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Influenza Vaccine to Protect Mothers and Their Babies FREE

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The full report is titled “Maternal Immune Response and Neonatal Seroprotection From Single Dose of a Monovalent Nonadjuvanted 2009 Influenza A(H1N1) Vaccine. A Single-Group Trial.” It is in the 6 December 2011 issue of Annals of Internal Medicine (volume 155, pages 733-741). The authors are V. Tsatsaris, C. Capitant, T. Schmitz, C. Chazallon, S. Bulifon, D. Riethmuller, O. Picone, P. Poulain, F. Lewin, F. Lainé, E. Jacqz-Aigrain, J.P. Aboulker, and O. Launay, for the Inserm C09-33 PREFLUVAC (Immunogenicity and Safety of an Inactivated Nonadjuvanted A[H1N1v] Influenza Vaccine in Pregnant Women) Study Group.

Ann Intern Med. 2011;155(11):I-52. doi:10.7326/0003-4819-155-11-201112060-00002
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What is the problem and what is known about it so far?

Pregnant women are advised to receive influenza vaccine (a flu shot) each year because influenza infection can be more severe when it occurs during pregnancy. Antibody (disease-fighting protein) that is produced in pregnant women after they receive influenza vaccine can not only protect them from influenza but can pass through the placenta to the fetus and protect their newborn babies from influenza as well. A new pandemic strain, influenza 2009 A(H1N1), appeared worldwide in 2009. Pregnant women were reported to be at especially high risk for complications and death from this new strain of influenza.

Why did the researchers do this particular study?

To see whether pregnant women who received a newly developed vaccine against influenza 2009 A(H1N1), called A(H1N1v), produced enough antibody to be protected against infection with influenza and whether the antibody would be passed through the placenta to the fetus in protective levels.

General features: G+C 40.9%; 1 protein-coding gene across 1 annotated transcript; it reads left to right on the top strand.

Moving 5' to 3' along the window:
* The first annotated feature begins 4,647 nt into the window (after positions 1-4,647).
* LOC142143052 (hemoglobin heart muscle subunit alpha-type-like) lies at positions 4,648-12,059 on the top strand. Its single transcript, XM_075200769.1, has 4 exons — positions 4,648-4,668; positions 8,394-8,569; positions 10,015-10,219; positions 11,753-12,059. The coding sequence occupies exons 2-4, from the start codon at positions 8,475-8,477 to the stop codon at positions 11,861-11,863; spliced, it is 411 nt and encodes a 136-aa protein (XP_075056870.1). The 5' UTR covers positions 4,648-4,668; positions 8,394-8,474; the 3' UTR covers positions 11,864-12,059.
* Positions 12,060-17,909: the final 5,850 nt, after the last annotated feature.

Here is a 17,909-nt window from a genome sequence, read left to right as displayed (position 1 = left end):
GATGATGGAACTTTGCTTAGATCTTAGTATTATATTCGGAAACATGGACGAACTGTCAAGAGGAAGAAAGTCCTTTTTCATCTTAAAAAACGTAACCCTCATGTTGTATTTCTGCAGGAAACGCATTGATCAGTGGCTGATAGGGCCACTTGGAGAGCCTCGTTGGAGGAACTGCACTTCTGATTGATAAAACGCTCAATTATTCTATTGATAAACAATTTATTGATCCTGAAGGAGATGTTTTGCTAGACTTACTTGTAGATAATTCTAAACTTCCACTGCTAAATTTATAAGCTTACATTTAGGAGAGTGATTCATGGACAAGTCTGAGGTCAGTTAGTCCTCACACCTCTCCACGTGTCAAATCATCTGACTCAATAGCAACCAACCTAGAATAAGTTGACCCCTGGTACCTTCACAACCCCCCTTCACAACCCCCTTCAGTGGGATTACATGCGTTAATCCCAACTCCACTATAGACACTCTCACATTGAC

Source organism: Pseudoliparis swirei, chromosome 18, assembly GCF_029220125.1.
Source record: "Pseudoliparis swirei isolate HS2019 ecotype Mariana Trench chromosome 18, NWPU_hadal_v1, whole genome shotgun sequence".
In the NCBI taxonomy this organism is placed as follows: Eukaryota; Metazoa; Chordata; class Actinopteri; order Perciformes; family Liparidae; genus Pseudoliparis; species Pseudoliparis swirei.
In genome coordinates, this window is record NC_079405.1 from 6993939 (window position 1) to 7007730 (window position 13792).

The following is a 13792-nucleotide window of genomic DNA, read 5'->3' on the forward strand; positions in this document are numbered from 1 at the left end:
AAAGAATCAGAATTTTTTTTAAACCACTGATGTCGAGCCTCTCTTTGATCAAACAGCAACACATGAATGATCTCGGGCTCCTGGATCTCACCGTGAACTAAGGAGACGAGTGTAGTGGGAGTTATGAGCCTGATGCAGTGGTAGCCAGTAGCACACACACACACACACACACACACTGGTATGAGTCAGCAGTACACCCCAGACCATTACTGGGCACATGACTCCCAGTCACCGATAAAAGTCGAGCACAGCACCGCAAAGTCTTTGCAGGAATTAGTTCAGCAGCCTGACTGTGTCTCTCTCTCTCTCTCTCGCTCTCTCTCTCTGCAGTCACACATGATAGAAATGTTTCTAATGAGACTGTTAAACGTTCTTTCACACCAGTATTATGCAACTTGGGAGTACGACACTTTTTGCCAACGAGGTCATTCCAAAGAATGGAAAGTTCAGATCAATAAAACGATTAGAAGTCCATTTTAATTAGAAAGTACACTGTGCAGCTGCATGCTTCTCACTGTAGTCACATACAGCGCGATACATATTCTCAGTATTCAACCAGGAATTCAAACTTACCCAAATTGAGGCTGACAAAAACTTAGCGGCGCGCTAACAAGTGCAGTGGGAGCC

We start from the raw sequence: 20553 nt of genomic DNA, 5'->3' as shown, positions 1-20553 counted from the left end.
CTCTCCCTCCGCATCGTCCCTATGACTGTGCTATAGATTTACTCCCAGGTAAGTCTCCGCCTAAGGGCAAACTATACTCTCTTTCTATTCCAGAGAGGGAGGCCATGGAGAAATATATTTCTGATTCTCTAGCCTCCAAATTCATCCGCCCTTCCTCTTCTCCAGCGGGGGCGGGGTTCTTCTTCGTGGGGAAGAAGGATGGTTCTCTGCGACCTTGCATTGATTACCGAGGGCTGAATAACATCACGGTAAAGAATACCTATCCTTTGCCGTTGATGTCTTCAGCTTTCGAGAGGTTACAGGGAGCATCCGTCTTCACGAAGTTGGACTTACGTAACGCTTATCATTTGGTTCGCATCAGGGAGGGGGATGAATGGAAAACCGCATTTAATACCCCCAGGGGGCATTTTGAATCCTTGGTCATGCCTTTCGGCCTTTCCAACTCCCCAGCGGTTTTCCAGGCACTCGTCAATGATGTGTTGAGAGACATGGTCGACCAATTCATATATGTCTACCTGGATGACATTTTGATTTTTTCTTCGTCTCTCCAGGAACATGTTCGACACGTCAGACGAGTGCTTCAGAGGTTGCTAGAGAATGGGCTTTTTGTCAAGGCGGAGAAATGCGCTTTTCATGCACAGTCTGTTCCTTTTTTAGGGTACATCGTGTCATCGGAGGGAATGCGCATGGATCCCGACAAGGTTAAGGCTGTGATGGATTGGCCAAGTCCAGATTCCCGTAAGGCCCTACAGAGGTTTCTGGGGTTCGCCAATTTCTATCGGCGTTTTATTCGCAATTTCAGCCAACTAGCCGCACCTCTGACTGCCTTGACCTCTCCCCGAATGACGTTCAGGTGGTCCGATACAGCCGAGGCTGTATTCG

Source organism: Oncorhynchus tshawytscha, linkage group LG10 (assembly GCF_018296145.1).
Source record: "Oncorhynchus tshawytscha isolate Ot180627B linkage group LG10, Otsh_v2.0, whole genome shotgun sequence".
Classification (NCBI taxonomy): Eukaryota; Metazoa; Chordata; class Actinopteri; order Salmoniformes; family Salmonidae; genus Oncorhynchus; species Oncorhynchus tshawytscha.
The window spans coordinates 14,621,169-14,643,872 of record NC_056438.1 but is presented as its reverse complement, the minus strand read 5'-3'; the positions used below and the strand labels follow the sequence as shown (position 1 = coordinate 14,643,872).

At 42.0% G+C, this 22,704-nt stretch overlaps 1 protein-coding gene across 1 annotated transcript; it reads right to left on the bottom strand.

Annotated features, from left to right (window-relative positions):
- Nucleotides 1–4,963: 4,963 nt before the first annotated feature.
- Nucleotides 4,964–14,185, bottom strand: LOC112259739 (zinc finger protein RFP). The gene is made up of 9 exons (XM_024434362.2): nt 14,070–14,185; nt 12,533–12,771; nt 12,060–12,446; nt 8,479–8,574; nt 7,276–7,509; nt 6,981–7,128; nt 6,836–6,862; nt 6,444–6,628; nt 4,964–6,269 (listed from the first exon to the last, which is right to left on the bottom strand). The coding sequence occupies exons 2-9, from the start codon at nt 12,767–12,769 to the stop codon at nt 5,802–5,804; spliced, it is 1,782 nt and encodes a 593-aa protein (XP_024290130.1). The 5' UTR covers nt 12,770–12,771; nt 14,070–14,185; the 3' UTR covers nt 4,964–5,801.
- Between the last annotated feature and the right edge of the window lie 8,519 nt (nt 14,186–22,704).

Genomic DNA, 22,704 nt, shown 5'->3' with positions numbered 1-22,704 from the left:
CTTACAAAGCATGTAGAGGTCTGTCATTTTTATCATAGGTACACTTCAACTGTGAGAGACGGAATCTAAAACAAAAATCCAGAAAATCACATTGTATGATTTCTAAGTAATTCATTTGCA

Who was studied?

Healthy pregnant women were enrolled in the study between weeks 22 and 32 of their pregnancies and followed until 3 months after delivery. They received a single injection of A(H1N1v) vaccine in the arm.

How was the study done?

Blood was periodically drawn from pregnant women after they received the vaccine, when they gave birth, and 3 months later. At delivery, blood was also drawn from the umbilical cord after it was cut. The blood was tested to determine the levels of antibody against influenza 2009 A(H1N1) in the mothers and in the cord blood. The level of antibody in cord blood reflected how much was present in the blood of the newborn baby.

What did the researchers find?

Antibody levels considered high enough to protect against infection with influenza 2009 A(H1N1) were found in the blood of almost all the mothers and babies. Although some serious adverse events occurred in mothers and babies after vaccination, an expert committee did not consider any to be related to the vaccine. No documented cases of influenza occurred in the mothers or babies.

What were the limitations of the study?

Only healthy women at 22 weeks of pregnancy or beyond were included in the study. Too few women were studied to determine whether the vaccine could have caused uncommon side effects.

What are the implications of the study?

After pregnant women receive a single dose of influenza A(H1N1v) vaccine, they and their newborn babies acquire levels of antibody that should protect them from being infected with influenza 2009 A(H1N1). The influenza vaccine being given for the 2011 to 2012 influenza season is directed against both influenza 2009 A(H1N1) and seasonal influenza; thus, women need to receive only 1 injection to protect against both types of influenza.





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